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Santiago Lopez, Jan G. Bourgois, Enrico Tam, Paolo Bruseghini, and Carlo Capelli

Purpose:

To explore the cardiovascular and metabolic responses of 9 Optimist sailors (12.7 ± 0.8 y, 153 ± 9 cm, 41 ± 6 kg, sailing career 6.2 ± 1 y, peak oxygen uptake [V̇O2peak] 50.5 ± 4.5 mL · min−1 · kg−1) during on-water upwind sailing with various wind intensities (W).

Methods:

In a laboratory session, peak V̇O2, beat-by-beat cardiac output (Q̇), mean arterial blood pressure (MAP), and heart rate (f H) were measured using a progressive cycle ramp protocol. Steady-state V̇O2, Q̇, MAP, and f H at 4 submaximal workloads were also determined. During 2 on-water upwind sailing tests (constant course and with tacks), W, Q̇, MAP, and f H were measured for 15 min. On-water V̇O2 was estimated on the basis of steady-state f H measured on water and of the individual ΔV̇O2f H relationship obtained in the laboratory.

Results:

V̇O2, f H, and Q̇ expressed as percentage of the corresponding peak values were linearly related with W; exercise intensity during on-water sailing corresponded to 46–48% of V̇O2peak. MAP and total vascular peripheral resistance (TPR = MAP/Q̇) were larger (P < .005) during on-water tests (+39% and +50%, respectively) than during cycling, and they were correlated with W. These responses were responsible for larger values of the double (DP) and triple (TP) products of the heart during sailing than during cycling (P < .005) (+37% and +32%, respectively).

Conclusions:

These data indicate that the cardiovascular system was particularly stressed during upwind sailing even though the exercise intensity of this activity was not particularly high.

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Youri Geurkink, Gilles Vandewiele, Maarten Lievens, Filip de Turck, Femke Ongenae, Stijn P.J. Matthys, Jan Boone, and Jan G. Bourgois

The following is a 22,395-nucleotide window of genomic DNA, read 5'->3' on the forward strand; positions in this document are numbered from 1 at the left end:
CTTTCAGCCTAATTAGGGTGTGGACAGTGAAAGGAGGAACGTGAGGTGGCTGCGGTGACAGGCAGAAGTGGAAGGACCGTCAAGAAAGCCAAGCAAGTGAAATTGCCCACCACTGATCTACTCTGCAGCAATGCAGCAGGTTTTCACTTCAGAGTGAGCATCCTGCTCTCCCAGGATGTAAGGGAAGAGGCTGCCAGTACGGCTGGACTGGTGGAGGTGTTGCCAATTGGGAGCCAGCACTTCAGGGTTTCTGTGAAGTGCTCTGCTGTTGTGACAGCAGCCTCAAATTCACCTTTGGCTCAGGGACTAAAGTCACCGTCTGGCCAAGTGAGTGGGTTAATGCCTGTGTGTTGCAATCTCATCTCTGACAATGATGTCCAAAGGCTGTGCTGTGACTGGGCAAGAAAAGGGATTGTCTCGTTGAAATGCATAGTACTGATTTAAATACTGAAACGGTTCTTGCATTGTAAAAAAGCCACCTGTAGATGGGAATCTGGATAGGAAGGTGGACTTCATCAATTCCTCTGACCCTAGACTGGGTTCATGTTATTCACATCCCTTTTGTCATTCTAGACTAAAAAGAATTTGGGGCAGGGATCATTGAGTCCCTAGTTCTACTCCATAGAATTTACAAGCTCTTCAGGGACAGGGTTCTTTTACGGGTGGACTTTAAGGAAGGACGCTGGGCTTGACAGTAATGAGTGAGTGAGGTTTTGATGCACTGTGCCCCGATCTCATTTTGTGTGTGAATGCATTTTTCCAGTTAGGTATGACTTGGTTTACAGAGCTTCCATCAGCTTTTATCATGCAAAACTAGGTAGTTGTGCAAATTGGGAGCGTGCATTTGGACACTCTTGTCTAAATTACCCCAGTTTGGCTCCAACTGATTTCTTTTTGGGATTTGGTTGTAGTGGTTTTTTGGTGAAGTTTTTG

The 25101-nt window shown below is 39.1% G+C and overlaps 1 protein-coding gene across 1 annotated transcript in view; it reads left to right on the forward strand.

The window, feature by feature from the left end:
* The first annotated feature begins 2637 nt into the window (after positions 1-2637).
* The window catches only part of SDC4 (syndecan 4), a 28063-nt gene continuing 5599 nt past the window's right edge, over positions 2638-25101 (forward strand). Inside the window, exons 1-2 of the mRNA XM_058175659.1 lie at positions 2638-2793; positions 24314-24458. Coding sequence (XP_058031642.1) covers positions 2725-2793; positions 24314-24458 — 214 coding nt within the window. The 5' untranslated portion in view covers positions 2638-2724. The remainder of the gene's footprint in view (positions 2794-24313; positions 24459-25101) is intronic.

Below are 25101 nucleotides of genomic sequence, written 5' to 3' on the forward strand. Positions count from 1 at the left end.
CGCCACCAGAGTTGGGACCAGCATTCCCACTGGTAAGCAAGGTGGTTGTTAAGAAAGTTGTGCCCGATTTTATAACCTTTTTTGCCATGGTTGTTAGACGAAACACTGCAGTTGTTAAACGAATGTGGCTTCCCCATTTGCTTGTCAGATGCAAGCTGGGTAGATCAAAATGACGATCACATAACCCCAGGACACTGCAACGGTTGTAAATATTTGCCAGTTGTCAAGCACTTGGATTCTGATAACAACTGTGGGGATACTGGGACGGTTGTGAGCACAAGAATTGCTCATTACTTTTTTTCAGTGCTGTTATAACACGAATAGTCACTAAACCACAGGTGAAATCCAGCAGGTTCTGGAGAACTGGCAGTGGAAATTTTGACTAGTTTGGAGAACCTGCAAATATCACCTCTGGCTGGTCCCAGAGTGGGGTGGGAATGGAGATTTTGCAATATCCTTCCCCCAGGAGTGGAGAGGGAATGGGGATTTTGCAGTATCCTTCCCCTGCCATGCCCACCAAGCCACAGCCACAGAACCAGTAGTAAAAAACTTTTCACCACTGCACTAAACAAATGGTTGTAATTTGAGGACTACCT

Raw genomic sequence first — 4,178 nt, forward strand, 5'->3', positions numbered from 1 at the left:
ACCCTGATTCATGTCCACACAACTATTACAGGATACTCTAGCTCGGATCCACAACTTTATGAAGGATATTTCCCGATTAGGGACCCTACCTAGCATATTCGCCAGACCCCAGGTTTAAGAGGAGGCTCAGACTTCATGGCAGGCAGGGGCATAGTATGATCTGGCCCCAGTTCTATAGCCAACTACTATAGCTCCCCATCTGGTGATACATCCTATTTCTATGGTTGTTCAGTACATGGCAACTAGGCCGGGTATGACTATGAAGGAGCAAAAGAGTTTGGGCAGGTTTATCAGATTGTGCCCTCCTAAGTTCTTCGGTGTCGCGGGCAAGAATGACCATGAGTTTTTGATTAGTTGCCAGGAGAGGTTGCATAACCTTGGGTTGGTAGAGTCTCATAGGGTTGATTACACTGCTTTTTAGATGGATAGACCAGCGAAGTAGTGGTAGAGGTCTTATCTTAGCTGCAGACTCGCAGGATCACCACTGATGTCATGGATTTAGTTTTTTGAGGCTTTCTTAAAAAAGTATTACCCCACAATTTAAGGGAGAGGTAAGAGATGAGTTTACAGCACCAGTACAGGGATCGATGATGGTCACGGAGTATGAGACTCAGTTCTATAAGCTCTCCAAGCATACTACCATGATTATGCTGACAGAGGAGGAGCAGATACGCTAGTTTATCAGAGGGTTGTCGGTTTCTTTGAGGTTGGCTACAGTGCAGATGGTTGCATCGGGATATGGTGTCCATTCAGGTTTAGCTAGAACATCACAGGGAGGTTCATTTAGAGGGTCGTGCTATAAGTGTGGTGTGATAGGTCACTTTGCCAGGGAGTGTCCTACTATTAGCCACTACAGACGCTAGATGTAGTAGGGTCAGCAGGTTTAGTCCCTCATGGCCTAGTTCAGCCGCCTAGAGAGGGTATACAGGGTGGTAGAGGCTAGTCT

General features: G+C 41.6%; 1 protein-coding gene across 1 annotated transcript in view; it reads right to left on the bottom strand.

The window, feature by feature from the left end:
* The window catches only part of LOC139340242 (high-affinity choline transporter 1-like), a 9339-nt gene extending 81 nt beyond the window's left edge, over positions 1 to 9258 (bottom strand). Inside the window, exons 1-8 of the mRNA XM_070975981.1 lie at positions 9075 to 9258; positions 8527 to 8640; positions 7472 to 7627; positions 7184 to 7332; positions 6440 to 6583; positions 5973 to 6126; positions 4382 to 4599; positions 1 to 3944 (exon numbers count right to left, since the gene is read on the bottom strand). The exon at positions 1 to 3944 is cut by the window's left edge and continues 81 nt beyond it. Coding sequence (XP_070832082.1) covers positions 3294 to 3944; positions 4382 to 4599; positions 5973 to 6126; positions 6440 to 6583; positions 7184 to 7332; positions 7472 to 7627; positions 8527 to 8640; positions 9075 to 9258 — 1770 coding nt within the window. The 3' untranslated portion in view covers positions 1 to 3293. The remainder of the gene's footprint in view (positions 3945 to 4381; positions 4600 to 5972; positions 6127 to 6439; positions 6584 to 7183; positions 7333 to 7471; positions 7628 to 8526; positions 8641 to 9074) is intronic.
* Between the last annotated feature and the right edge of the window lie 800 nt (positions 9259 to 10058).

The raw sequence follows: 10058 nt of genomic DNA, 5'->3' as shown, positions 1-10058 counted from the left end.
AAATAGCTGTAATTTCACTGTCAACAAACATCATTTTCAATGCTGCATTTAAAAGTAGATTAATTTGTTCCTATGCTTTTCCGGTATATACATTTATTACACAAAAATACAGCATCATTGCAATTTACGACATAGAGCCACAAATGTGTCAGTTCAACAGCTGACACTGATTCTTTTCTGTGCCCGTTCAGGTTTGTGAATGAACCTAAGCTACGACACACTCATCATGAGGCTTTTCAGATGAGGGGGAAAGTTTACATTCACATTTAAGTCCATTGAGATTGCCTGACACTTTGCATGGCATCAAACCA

Purpose: To predict the session rating of perceived exertion (sRPE) in soccer and determine its main predictive indicators. Methods: A total of 70 external-load indicators (ELIs), internal-load indicators, individual characteristics, and supplementary variables were used to build a predictive model. Results: The analysis using gradient-boosting machines showed a mean absolute error of 0.67 (0.09) arbitrary units (AU) and a root-mean-square error of 0.93 (0.16) AU. ELIs were found to be the strongest predictors of the sRPE, accounting for 61.5% of the total normalized importance (NI), with total distance as the strongest predictor. The included internal-load indicators and individual characteristics accounted only for 1.0% and 4.5%, respectively, of the total NI. Predictive accuracy improved when including supplementary variables such as group-based sRPE predictions (10.5% of NI), individual deviation variables (5.8% of NI), and individual player markers (17.0% of NI). Conclusions: The results showed that the sRPE can be predicted quite accurately using only a relatively limited number of training observations. ELIs are the strongest predictors of the sRPE. However, it is useful to include a broad range of variables other than ELIs, because the accumulated importance of these variables accounts for a reasonable component of the total NI. Applications resulting from predictive modeling of the sRPE can help coaching staff plan, monitor, and evaluate both the external and internal training load.